At the time, New York City had the largest horse-pulled railway in the world. In one poignant incident, one evening in February of 1871 during the evening rush hour, working people rushed for the cars, and the horses began to strain with heavy loads through snow and slush. As one overloaded car reached the corner near where Bergh stood, the driver was ready to give the horses another lash when the call came to “Stop!” and “Unload!” It was Bergh. “Who the hell are you?” came the reply from the driver. “Unload!” called the order again. When the driver refused, Bergh reportedly pitched him into a snow bank and unhitched the horses. Often, Bergh would completely stop traffic on the lines, causing traffic jams that would leave thousands of people stranded and cursing to no avail—because one man had stopped all the traffic to protect a single horse.
As hard as Bergh labored to protect all animals, he worked equally hard to protect dogs, particularly against abuses at the hands of city dogcatchers. Through prosecutions of abusive dogcatchers, lobbying for stronger laws and greater protections, and by striving himself to save them, he reduced deaths for dogs at the hands of the city pound by over 80 percent in just one year alone. Henry Bergh would not have killed Oreo.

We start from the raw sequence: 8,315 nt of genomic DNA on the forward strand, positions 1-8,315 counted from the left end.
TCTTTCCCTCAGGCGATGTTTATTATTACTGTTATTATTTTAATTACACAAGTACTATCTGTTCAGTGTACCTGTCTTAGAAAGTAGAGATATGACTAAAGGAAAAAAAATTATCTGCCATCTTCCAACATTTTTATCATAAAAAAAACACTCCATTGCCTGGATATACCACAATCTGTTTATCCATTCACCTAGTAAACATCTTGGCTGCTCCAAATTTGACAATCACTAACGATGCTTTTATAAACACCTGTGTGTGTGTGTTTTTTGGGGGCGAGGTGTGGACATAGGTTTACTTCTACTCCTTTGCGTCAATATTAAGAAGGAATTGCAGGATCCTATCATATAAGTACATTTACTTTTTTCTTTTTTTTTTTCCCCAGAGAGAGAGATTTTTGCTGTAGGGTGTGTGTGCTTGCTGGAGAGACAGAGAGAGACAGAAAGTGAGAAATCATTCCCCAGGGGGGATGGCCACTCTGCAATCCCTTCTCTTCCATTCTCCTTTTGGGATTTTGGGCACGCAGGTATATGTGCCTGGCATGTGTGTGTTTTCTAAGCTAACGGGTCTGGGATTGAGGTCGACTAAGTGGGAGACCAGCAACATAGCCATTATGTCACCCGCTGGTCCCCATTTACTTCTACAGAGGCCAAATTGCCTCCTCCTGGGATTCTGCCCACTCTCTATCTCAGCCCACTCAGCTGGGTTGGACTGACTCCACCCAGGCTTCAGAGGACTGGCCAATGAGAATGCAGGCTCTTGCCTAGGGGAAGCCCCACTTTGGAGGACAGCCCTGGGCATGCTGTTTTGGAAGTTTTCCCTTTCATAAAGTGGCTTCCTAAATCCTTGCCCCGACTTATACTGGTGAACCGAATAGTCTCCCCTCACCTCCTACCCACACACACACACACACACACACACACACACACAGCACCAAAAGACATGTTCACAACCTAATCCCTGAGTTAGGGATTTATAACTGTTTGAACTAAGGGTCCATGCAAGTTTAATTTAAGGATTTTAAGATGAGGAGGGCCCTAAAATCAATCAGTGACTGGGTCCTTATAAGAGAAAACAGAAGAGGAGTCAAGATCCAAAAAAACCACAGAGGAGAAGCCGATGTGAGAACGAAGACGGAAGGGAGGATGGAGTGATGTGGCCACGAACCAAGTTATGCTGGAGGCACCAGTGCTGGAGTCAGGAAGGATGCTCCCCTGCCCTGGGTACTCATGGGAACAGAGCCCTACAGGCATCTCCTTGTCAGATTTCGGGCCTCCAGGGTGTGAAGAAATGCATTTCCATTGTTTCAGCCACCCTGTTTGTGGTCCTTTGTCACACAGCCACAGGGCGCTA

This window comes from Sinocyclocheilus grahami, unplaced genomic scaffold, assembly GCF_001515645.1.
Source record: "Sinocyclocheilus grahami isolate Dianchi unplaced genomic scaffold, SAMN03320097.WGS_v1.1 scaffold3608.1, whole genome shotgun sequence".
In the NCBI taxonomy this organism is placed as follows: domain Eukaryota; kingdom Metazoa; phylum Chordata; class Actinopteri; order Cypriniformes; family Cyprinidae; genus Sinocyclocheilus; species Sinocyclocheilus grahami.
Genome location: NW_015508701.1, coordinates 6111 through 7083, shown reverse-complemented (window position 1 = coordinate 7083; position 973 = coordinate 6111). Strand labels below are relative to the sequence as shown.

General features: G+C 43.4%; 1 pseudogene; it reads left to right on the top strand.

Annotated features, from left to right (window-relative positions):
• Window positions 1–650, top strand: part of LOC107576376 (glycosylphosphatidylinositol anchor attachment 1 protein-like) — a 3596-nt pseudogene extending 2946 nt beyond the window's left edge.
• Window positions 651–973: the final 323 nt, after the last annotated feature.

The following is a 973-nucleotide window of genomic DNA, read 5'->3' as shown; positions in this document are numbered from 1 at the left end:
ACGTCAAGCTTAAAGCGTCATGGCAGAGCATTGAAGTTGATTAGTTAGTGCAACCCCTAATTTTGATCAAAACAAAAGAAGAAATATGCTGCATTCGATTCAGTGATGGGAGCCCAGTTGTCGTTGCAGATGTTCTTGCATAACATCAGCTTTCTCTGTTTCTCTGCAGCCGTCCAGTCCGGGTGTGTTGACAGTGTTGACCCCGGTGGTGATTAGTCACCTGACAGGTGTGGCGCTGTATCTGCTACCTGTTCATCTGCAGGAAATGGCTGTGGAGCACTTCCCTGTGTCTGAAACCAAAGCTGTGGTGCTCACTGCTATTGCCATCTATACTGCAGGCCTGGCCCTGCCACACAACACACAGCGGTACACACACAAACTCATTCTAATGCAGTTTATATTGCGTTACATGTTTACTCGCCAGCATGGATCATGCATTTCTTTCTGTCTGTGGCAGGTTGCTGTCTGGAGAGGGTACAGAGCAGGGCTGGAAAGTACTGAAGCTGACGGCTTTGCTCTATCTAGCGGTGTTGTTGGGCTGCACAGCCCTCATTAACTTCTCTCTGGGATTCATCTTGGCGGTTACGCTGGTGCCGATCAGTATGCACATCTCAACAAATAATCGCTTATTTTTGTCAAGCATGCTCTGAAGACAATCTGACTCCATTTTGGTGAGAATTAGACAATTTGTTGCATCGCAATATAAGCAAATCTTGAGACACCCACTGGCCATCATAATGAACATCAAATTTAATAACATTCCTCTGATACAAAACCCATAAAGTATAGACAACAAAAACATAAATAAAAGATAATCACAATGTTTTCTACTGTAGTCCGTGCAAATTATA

Today, Ed Sayres sits in the chair once occupied by Bergh. He does not advance the cause of animal protection. He is not a tireless champion on their behalf. He does not faithfully represent Bergh’s vision, nor does he faithfully represent how most Americans now feel about animals. Instead, when given the opportunity to save the life of an animal, he cowers in his office, refusing to return telephone calls, while collecting a paycheck of half a million dollars a year. On the afternoon of Friday, November 13, Ed Sayres had a personal driver take him home. Oreo’s body was sitting in a freezer, waiting to be delivered to a landfill.